BiteSize Science

When you can’t get to the Discovery Centre let us bring BiteSize Science to you with these easy at home experiments and fun using resources in your own home. Explore the science and technology all around you and most importantly STAY CURIOUS!

OCEAN ACIDIFICATION

SOUND POLLUTION

OCEAN ACIDIFICATION

SWIMMING BLADDER

SOUND SCIENCE

BLUBBER GLOVE

BAKING SODA BURP

BUBBLE SCIENCE

DISSOLVING CANDY

What will happen to candy when placed in water at different temperatures? 

You need:

  • Colourful coated candy (e.g. Skittles, M&M’s, etc.) 
  • White plate or container 
  • Water (hot and cold) 

Directions:

  • Place the candy into the plate or container. Try to make sure candies of the same colour are not beside each other. 
  • Carefully pour cold water into the plate/container. If the candies move from where you placed them, push them back where you’d like them. Wait a few minutes. 
  • Repeat this experiment with hot water instead of cold. See what the differences are in this temperature.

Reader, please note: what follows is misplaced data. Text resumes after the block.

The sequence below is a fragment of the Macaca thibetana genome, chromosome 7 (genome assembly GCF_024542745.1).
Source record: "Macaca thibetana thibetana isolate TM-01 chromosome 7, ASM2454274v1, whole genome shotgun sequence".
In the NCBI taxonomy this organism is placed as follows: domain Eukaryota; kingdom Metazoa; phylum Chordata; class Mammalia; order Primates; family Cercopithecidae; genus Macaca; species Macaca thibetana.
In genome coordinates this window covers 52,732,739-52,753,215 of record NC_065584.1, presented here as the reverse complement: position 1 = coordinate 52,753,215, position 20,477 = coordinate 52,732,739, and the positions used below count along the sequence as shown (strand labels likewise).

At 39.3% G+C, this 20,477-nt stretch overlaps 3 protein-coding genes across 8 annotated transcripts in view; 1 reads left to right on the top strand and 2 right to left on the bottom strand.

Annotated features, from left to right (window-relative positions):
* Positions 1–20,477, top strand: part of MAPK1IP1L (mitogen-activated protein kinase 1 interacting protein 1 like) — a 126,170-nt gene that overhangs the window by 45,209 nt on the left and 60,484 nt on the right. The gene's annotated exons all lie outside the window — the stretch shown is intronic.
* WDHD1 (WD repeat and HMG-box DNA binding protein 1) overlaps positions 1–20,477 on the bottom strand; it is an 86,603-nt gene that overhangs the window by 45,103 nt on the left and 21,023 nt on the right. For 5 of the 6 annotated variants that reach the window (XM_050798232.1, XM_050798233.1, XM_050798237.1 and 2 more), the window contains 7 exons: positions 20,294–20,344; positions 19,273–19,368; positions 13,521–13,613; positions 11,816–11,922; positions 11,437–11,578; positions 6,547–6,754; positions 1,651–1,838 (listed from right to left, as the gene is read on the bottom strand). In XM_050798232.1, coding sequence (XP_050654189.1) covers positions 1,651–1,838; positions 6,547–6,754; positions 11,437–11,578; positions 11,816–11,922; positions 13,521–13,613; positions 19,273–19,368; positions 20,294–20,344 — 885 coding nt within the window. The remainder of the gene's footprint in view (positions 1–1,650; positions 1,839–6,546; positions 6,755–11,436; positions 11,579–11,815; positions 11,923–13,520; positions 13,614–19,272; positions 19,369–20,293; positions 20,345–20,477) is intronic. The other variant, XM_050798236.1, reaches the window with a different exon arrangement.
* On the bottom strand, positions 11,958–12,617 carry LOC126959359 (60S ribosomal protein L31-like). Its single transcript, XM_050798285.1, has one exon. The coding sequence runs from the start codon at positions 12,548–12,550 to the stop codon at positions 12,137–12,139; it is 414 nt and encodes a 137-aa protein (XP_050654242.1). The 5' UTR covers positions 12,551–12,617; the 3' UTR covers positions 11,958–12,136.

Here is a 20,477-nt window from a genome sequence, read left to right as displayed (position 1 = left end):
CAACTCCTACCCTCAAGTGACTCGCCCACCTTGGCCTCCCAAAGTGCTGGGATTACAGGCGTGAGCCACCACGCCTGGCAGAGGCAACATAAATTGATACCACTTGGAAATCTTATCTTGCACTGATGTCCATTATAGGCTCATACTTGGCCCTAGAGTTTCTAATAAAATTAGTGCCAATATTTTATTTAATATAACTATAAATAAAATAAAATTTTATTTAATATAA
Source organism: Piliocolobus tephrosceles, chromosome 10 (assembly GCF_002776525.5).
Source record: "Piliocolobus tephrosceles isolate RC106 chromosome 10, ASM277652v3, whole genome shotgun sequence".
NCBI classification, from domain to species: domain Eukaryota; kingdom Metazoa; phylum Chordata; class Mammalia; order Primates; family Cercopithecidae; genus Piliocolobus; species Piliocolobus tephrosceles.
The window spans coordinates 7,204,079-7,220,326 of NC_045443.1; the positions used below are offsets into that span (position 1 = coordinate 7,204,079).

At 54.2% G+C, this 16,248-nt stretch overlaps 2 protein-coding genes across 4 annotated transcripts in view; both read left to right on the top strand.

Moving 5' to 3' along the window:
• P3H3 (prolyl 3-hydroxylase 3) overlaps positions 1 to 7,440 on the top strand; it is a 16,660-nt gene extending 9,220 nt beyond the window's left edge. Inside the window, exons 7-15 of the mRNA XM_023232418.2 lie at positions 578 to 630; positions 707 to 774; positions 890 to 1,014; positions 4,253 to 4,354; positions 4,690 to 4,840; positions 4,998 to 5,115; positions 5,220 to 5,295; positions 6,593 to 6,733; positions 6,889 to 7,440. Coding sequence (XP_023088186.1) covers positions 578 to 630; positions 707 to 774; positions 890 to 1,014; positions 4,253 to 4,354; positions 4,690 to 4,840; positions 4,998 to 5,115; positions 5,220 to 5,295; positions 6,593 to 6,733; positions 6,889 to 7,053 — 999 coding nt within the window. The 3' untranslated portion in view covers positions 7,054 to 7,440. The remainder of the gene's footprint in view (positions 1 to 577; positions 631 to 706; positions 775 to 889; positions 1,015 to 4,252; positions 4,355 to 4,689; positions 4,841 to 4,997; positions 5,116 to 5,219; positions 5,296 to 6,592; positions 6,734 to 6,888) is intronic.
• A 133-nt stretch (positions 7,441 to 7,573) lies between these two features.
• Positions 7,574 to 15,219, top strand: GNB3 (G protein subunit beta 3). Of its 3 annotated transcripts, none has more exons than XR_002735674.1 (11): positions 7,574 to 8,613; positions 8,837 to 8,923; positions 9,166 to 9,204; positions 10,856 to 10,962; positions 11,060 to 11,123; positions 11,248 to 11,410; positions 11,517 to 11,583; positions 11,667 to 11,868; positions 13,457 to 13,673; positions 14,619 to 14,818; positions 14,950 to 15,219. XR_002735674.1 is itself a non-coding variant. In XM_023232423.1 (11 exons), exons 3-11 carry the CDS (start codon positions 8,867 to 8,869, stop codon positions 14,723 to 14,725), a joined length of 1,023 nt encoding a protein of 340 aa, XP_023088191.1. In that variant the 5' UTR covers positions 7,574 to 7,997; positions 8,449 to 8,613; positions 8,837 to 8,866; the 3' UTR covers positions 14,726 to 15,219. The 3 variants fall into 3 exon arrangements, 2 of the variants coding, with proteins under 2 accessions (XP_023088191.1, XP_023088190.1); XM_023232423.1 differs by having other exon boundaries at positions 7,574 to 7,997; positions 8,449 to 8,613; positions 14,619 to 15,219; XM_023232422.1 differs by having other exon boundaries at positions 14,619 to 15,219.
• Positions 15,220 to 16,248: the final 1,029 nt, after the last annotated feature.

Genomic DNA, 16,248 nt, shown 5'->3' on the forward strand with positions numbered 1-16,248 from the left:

What’s Happening?

Candy coating is made of food colouring and sugar. When they are placed in water, the soluble coating dissolves and diffuses through the water, making the water the same colour as the candy. Hot water molecules move around more than cold water molecules, which is why the colour will disperse more in hotter water. 

SELF-INFLATING BALLOON

How does the warming and cooling of air have an impact on weather conditions? 

You need:

  • Balloons 
  • Ice cubes 
  • 1 L containers (2) 
  • Pop bottle 
  • Warm and cold water 

Directions:

  • Place the balloon over the neck of the bottle and stand the bottle up in a container of warm water. Wait a few minutes and see how the balloon changes. 
  • Place the balloon and bottle into a container of ice-cold water. See how the balloon changes again. 
  • Repeat! 

What’s Happening? 

As the air inside the bottle warms up, it expands. This means it needs more space, and the only place it can go is into the balloon, causing it to stretch and inflate. When the bottle is put into cold water, the air cools down. This means it contracts and doesn’t need as much space, causing the balloon to lose air and deflate.  

DENSITY COLUMN

How does the density of solids and liquids affect how they react together in a container? 

You need: 

  • Vegetable oil 
  • Water 
  • Maple syrup or corn syrup